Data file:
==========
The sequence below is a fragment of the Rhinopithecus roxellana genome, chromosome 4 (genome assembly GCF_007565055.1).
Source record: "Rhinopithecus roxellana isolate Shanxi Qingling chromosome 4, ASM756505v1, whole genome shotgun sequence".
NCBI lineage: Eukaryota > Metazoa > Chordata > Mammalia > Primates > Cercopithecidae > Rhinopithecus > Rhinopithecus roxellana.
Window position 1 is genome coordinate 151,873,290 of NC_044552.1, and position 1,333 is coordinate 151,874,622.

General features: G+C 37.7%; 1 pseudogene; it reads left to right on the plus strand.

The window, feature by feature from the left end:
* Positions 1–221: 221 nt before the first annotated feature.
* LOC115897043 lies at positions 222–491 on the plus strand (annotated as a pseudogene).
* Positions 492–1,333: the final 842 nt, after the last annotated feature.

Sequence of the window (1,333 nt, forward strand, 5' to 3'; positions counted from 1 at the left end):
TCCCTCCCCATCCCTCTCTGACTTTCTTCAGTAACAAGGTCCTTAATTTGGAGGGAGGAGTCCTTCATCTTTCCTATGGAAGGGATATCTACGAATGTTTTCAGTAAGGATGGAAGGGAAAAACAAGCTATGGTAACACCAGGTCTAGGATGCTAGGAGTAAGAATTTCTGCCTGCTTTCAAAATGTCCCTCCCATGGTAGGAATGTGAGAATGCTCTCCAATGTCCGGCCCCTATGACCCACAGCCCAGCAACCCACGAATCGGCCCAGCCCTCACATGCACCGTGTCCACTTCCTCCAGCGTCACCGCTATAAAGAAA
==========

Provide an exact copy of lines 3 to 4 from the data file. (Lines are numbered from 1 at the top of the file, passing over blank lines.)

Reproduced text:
NCBI lineage: Eukaryota > Metazoa > Chordata > Mammalia > Primates > Cercopithecidae > Rhinopithecus > Rhinopithecus roxellana.
Window position 1 is genome coordinate 151,873,290 of NC_044552.1, and position 1,333 is coordinate 151,874,622.